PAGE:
5 Things You Should Know About Paranoia

Paranoia is a personality disorder that is characterized by having long-standing distrust and suspicions of others. To better recognize this mental health condition in yourself or others, here are some things you should know.

Woman With Balloon - Teen Rehab Photo by EladeManu

1. Symptoms of Paranoia

Teenager Peaking Out Window - Teen Rehab Photo by Hunter McGinnis

Certainly we all struggle with trusting others at times. But what defines paranoia? Some symptoms to look out for include constant distrust and suspicions of others, social withdrawal, isolation, holding grudges, inability to let things go, being convinced that people or situations are malicious and a distorted sense of reality.

2. The Prevalence and Diagnosis of Paranoia

Teenage Girl Walking On Beach - Teen Rehab Photo by Leo Hidalgo (@yompyz)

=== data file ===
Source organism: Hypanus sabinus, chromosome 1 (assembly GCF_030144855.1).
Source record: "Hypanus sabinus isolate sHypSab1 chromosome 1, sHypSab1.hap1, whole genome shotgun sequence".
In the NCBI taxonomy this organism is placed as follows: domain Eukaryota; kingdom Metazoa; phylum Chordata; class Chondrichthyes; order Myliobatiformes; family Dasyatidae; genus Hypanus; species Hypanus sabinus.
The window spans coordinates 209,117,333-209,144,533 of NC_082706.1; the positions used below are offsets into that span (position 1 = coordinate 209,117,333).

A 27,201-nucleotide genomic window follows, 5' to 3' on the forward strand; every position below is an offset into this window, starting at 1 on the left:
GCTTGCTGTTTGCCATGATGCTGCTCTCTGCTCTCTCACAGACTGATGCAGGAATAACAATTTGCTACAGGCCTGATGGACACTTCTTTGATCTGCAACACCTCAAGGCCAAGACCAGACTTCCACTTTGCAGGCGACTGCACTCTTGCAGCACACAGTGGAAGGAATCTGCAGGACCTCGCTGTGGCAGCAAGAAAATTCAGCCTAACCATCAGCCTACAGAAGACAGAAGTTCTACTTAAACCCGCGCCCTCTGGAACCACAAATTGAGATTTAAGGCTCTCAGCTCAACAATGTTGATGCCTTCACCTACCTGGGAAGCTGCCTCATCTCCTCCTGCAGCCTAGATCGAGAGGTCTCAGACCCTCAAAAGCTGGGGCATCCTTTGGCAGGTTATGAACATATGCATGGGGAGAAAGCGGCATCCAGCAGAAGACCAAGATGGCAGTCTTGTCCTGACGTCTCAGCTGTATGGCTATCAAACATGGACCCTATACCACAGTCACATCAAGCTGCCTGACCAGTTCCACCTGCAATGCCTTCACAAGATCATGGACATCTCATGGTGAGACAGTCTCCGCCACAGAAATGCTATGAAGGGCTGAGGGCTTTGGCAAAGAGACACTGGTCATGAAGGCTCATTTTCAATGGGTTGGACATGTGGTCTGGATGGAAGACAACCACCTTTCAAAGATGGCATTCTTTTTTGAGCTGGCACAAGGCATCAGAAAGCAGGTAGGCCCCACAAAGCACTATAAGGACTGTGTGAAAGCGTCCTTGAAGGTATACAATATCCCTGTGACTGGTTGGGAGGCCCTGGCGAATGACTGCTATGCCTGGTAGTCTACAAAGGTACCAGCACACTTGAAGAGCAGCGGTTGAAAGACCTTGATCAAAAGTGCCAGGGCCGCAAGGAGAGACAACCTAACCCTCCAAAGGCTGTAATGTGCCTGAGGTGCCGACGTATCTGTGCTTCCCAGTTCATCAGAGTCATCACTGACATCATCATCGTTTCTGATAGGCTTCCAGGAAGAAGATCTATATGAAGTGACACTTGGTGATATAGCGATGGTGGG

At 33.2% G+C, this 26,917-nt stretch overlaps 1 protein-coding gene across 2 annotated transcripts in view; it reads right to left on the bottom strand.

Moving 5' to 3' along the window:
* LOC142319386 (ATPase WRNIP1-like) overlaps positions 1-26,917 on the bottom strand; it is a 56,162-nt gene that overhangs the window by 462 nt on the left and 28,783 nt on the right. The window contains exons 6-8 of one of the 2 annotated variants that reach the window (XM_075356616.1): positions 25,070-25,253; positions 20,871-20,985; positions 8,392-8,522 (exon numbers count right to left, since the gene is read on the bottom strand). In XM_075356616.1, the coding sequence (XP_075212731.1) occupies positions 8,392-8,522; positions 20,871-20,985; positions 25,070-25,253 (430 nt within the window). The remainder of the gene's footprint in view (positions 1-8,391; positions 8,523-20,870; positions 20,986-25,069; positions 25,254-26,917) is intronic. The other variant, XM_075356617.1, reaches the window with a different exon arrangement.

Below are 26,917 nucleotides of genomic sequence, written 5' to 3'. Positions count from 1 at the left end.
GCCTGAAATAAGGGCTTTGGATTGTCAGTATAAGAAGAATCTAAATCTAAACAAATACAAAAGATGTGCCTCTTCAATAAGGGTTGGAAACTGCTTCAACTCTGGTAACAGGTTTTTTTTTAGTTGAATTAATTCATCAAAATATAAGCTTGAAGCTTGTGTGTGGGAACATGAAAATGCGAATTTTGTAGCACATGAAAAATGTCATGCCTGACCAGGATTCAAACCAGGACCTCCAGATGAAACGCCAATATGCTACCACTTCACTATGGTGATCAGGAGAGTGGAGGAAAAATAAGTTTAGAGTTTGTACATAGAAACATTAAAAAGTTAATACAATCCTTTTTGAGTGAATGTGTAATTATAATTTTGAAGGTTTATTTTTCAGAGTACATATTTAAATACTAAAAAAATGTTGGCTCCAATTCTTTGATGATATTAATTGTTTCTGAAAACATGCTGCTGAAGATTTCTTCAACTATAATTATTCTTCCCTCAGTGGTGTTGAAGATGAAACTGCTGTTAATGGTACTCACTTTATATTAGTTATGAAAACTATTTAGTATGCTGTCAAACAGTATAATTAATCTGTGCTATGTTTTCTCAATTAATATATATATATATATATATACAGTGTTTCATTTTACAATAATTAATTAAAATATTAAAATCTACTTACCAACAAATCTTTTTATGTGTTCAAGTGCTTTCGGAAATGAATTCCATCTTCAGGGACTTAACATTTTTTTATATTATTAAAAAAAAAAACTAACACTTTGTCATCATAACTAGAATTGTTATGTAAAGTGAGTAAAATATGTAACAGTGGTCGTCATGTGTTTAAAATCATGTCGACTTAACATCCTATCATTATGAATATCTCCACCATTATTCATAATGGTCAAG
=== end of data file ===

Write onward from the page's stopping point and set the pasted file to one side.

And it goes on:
Paranoia describes a pattern of behavior. Therefore, it is only diagnosed when multiple symptoms are present and when they are long lasting. Paranoia tends to be more common in males than females and its prevalence is somewhere between 2.3 and 4.4 percent of the American population.

3. Sense of Self

Teen Girl Balancing On Train Rails - Teen Rehab Photo by Barta IV

Since people living with paranoia can struggle to build trusting relationships with others, they often feel a need to be independent. It is also usually difficult for people living with paranoia to receive criticism.

4. Paranoia and Other Mental Health Conditions

Teenage Boy Riding Train - Teen Rehab Photo by Qfamily

Paranoia can sometimes show up as a symptom of other mental health conditions such as addiction, bipolar disorder or schizophrenia. If a person exhibiting symptoms of paranoia lives with one of these other conditions, it is unlikely that they will be officially diagnosed with paranoia on its own as well.

5. Treatment Options

Stethoscope - Teen Rehab Photo by Connor Tarter

There exist treatment options for people living with paranoia. Unfortunately, it’s often difficult for them to accept treatment, because of their suspicions of others’ intentions. That being said, various forms of therapy and even medication can help immensely, so it’s important for those living with paranoia to seek professional help and support.

Feature image Kate S